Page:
No warning letters to drug firms were posted this week. We do provide one warning letter issued to a device firm, as well as one untitled letter issued to a stem cell firm.

FDA also issued two warning letters to companies selling cannabidiol (CBD) containing products with claims of treating a variety of diseases, including opioid addiction, here and here. FDA determined these were unapproved new drugs and also misbranded. 

FDA continues issuing warning letters to firms selling products to prevent, diagnose, or treat COVID-19 infections. There is simply too much money to be made to think that the FDA can identify and stop it all. 

The Economic Times of India announced that an FDA inspection of the Aurobindo facility, Unit IV at Hyderabad, conducted November 4-13, 2019, is classified as OAI. The facility manufactures sterile injectable products.  We should look for the warning letter soon. Aurobindo sites received five other forms 483 in 2019. I would not be surprised to see this form 483 posted on the FDA website soon and perhaps a warning letter that addresses multiple sites.

UNTITLED LETTER | Kimera Labs, Inc.

Douglas Spiel, MD and Duncan Ross Ph.D. of Kimera Labs, Inc (Miramar, FL) received an untitled letter on April 10, 2020, based on the FDA’s review of the firm’s website. The firm manufactures mesenchymal stem cell exosomes for scientific and clinical research.

FDA cites them for descriptions of their products to treat a variety of diseases and illnesses including Parkinson’s disease, brain injuries, diabetes, stroke, and spinal cord injuries. FDA notes that such products would be regulated as drugs and biological products. An untitled letter issued April 1, 2020, to Dynamic Stem Cell Therapy also mentions concerns about exosome products, noting they are regulated as drugs and biologics and require review and approval prior to marketing. This untitled letter also identifies a recent FDA public Safety Notification on these products.

DEVICE | Tenderneeds Fertility LLC

Tenderneeds Fertility LLC (Greenville, IN) received a warning letter on April 13, 2020, based on the outcome of an inspection ending December 13, 2019. The firm imports devices and manufactures several kinds of Intrauterine Insemination and Intracervical Insemination kits.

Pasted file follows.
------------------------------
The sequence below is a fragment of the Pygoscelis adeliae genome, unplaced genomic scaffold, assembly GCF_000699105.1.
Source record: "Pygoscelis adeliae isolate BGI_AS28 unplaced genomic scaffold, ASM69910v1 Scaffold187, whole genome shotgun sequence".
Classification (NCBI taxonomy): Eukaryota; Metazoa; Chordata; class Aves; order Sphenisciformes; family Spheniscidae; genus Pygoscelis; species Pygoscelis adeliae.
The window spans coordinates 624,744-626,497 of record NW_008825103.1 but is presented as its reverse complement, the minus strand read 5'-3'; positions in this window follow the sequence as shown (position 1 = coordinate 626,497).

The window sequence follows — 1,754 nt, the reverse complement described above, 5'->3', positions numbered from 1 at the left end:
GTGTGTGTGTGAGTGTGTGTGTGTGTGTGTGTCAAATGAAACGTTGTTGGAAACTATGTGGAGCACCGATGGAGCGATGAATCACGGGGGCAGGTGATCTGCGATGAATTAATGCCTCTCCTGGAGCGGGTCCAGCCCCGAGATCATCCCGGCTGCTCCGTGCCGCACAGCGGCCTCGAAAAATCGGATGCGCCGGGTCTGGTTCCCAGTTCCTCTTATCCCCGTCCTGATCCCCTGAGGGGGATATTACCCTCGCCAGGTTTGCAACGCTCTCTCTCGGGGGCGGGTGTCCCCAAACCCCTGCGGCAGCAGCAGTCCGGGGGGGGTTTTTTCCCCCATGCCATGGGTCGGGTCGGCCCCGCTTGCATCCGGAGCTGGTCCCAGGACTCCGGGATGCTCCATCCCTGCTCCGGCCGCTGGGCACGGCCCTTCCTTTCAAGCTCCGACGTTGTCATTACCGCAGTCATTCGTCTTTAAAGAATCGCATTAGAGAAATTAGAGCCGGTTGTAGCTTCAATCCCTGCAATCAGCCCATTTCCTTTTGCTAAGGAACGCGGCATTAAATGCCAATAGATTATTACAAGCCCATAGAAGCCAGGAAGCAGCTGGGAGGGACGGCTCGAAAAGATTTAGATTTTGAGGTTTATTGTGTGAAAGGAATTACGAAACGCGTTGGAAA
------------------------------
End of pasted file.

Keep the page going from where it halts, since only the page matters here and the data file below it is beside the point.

The kits are deemed adulterated because the firm does not have an approved premarket approval application (PMA) or an approved investigational device exemption (IDE) supporting the conduct of clinical studies. Most notably, the firm purchased kits intended for use in animal insemination and resold them as device components in their kits intended for use in humans. The kits are deemed misbranded because they did not notify the FDA of their intent to commercially distribute the products.  Further, they are misbranded because they do not include adequate directions for use, particularly because they are intended for home-use. 

FDA also notes that the firm manufactures anonymous donor semen and is therefore governed by the HCT/P regulations, 21CFR1271, particularly in regard to donor screening and qualification. The firm has not provided a written response to the form-483inspection observations issued at the close of the inspection. FDA recommends the firm notify recipients of semen from the donor “…for whom no required testing, required screening or donor eligibility determination were performed that you failed to complete such testing, screening, or determination prior to providing the semen to the recipients.

In the warning letter, the FDA “requests” their attendance at a regulatory meeting scheduled for May 5, 2020. It is generally never a good sign when the FDA invites you to a regulatory meeting.  

Deficiencies include but aren’t limited to failure to comply with the QSR requirements in 21CFR 820:

  • The firm’s products distributed between Nov 10 and Dec 10, 2019, were not developed under any design controls.
  • The firm has no design history file for any product.
  • The firm does not have a process for receiving and managing customer complaints.
  • The firm does not have procedures that govern material controls, specifically mentioned in the purchase of devices.  
  • The firm does not have a process or procedures to control product that does not conform to specifications. 
  • The firm does not have CAPA procedures. 
  • The firm does not have a procedure(s) that govern Medical Device Reporting (MDR). 

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